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The Water Industry’s Impending Silver Tsunami (with TN Assoc. Utility Districts, Pellissippi State, Cumberland River Compact, and TN STEM Innovation Network)

May 11, 2022

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Clean and abundant water is provided to communities across the United States by skilled and trained environmental professionals. Yet the water workforce is facing an impending retirement crisis, with an expected 30 to 50 percent of the workforce retiring in the next decade. The crisis has reached emergency levels in many rural communities. At the same time, our water, wastewater, and stormwater infrastructure are in desperate need of reinvestment to be resilient for the future, and stricter guidelines are coming out to protect water.  Ensuring clean water is available to communities necessitates a highly-skilled, trained, and certified workforce.

The 2018 state water report, Tennessee H20, outlines the crisis we could face. It states that while protecting the availability of water in our state is important, “equal attention must be given to the critical need associated with a diminishing workforce charged with the maintenance, security, and growth of our infrastructure investment. The state is quickly reaching the disturbing point of not having a sufficient number of operators to protect, manage, and maintain these systems in the future.

In today’s River Talk, we dive into the water workforce crisis and its impacts on our state, plus we explore how to connect young people to these rewarding STEM careers. Our guests on the podcast include Kevin Byrd from the Tennessee Association of Utility Districts, Cristina Carbajo with the Water Quality Technology Program at Pellissippi State Community College, Misty Brown with the Tennessee STEM Innovation Network, and, of course, the Cumberland River Compact. These diverse partners come together in a unique collaborative approach to addressing the water workforce crisis and to providing clean water for Tennesseeans.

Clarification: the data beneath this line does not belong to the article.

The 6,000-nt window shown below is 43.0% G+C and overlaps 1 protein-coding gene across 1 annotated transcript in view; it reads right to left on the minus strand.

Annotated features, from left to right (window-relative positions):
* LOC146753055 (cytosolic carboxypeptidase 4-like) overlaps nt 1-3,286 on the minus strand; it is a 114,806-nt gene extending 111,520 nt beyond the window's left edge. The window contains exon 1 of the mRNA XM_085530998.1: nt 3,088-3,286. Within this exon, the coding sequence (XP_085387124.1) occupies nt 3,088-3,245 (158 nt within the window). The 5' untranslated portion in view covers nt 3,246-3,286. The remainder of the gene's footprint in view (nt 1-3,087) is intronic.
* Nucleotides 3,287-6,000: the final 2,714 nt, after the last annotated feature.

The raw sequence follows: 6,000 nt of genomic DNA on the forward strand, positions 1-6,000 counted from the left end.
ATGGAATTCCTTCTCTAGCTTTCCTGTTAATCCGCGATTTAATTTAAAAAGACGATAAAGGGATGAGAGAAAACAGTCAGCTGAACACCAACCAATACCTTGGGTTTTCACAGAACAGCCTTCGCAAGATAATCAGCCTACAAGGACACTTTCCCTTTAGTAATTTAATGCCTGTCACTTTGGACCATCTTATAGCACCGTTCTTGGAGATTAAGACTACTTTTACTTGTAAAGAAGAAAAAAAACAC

About Today’s Guests:

Kevin Byrd is the Workforce Development Coordinator with the Tennessee Association of Utility Districts. In his role, he supports the Apprenticeship Program that places new people in positions across water utilities to receive on-the-job training and support to receive certification.

Cristina Carbajo is the Program Coordinator and Instructor with the  Water Quality Technology Program at Pellissippi State Community College. She designs and implements curricula for the new program to fill the crucial need for more water and wastewater operators.

Misty Brown is a STEM Relationship Manager with the Tennessee STEM Innovation Network. She supports partners across the state of Tennessee addressing STEM education and workforce development needs.

In This Podcast:

  • A look at what we mean when we talk about the water workforce.
  • The multiple factors impacting the dire need in the water industry right now.
  • The changing skills and education needed to excel in the water industry.
  • How to expand awareness of water industry careers.
  • The water industry as a STEM in action career.

Learn more about the resources mentioned in this episode:

Learn more about the Water Quality Technology Program at Pellissippi State Community College

Reach out to Cristina for more information at or 865-694-6427.

Kevin Byrd – Workforce Development Coordinator, Tennessee Associraiton of Utility Districts

Cristina Carbajo (CAR BA HO) Program Coordinator and INstruction Water Quality Technology Program at Pellissippi State Community College

Misty Brown STEM Relationship  Manager with the Tennessee STEM Innovation Network